Therefore, the authors of the report, in coordination with a Brookings Institution methodology developed in 2012, defined two primary forms of land use: drivable sub-urban and walkable urban. They also defined the two primary economic functions of those forms as being either regionally significant or local-serving.

Of the four potential combinations of these forms and functions, Foot Traffic Ahead focused on the regionally significant walkable urban places (WalkUPs) in each of the nation’s 30 largest metropolitan regions. When considering all of this, the authors of the report identified 558 WalkUPs nationwide, with 66 of those located in the New York City metropolitan area alone.

Out of the 30 regions studied, Cincinnati was ranked 20th with seven total WalkUPs in the region. Those seven WalkUPs, the report found, contained 33,234,000 square feet of office and retail space, or approximately 15% of the region’s total.

When compared with other regions, an astonishing 100% of the office and retail space located within WalkUPs were within the central city. What this means is that while Cincinnati’s urban core is extremely walkable, virtually nothing outside of it is. As a result, Cincinnati fell at the low end of the six regions classified as ‘Tentative Walkable Urbanism’.

“Four of these six metros – Houston, Columbus, Kansas City and Cincinnati – have 93% or more of their walkable urban office and retail space in the central city; virtually no walkable urbanism exists in their suburbs,” the report noted. “These four metros continued the expansion of drivable sub-urban development patterns.”

It is worth repeating that the methodology of this analysis places a priority on regionally significant places that contain at least 1.4 million square feet of office space, 340,000 square feet of retail space and a Walk Score value of at least 70 points throughout 100% of its area.

Such requirements penalize smaller and mid-size metropolitan regions that have less of this space overall. Perhaps illustrating this is the fact that while Cincinnati ranks 20th overall in this ranking, it comes in at 15th overall in terms of its number of WalkUPs per capita. Had the threshold for defining WalkUPs been lower, then perhaps more areas could have been considered into the overall WalkUP calculations for the region, and thus included smaller hubs outside of the central city.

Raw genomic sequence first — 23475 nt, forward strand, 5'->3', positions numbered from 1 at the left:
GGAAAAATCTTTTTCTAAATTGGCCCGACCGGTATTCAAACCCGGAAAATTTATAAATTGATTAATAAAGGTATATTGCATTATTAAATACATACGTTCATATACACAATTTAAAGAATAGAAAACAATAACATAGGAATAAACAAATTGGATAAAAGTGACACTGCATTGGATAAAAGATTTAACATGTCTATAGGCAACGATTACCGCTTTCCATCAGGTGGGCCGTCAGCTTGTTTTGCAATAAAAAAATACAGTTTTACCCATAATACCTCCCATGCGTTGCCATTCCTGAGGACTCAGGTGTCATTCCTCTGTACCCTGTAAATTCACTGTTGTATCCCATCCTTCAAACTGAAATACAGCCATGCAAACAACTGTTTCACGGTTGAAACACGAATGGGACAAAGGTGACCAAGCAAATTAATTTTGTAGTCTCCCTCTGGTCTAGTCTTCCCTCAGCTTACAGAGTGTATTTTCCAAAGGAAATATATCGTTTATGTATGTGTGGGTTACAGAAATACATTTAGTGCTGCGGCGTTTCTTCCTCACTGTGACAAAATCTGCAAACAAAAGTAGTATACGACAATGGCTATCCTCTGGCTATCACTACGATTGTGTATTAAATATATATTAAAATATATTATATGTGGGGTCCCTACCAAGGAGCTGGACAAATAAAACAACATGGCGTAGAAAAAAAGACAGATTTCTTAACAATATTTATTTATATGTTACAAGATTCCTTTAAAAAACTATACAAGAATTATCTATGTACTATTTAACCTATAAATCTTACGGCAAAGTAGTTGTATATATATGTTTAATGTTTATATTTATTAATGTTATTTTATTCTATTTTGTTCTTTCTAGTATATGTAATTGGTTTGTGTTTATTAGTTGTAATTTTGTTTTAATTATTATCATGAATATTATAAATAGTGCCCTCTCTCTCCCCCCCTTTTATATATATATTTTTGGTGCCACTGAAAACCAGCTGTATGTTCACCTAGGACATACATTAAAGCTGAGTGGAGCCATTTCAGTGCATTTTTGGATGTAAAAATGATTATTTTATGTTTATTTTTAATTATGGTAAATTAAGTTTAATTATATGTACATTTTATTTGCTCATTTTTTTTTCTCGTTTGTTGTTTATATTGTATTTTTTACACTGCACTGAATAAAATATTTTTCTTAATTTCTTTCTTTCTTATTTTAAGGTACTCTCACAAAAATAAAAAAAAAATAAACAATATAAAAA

When compared with the other regions, the future looks even grimmer for Cincinnati. In that ranking, Cincinnati falls five spots and into the category of ‘Low Potential for Future Walkable Urbanism’.

As is true with the existing rankings, the future rankings place a high significance on high volumes of real estate development. With regional growth rates hovering around 0.4%, it offers little opportunity for a region like Cincinnati to make dramatic changes to its development footprint.

However, when compared with the other regions, Cincinnati also appears to be lagging in terms of developing a robust regional transit system with both bus and rail, and lacks regional coordination on developing walkable urban developments. The report did however note that Cincinnati’s streetcar system currently under-construction serves as a bright spot that alone may shift the region from the ‘Low’ to ‘Moderate Potential’ category.

“These 13 metropolitan areas continue to lose market share in office and retail locating in their WalkUPs, continuing the mid- to late-20th century trend toward drivable sub-urbanism,” the report concluded about the regions with low potential in their future rankings.

Walkable Urbanism and GDP Performance Walkable Urbanism and Educational Attainment Education and GDP Performance

“In addition, they do not have substantial office rental price premiums. With 5% to 13% of office and retail space in WalkUPs, these metro areas have a long way to go to fully develop walkable urbanism.”

The real interest in the report, however, comes with its overall findings and correlations, as that is where the dire future outcomes may lie for the Cincinnati region.

In the report it found that regions with more walkable urbanism also had higher GDP performance, and that those same regions tended to have higher educational attainment.

“Given the relationship between educational attainment and walkable urbanism, and the relationship between educational attainment and per capita GDP, it is not surprising that walkable urbanism and per capita GDP are also positively correlated.”

According to the report, the six highest-ranked regions have a per capita GDP approximately 38% higher than the 10 lowest-ranked regions.

Of course, these findings alone cannot indicate whether walkable urbanism causes highly educated persons to move or stay away from certain regions, or whether places become more walkable due to there being more highly educated people there. But the correlations are strong enough that it is something that should make regional business and political leaders rethink the way in which Cincinnati develops.

“Although more research needs to be done to understand why walkable urbanism is correlated with higher per capita GDPs and education levels, this evidence suggests that encouraging walkable urbanism is a potential strategy for regional economic development.”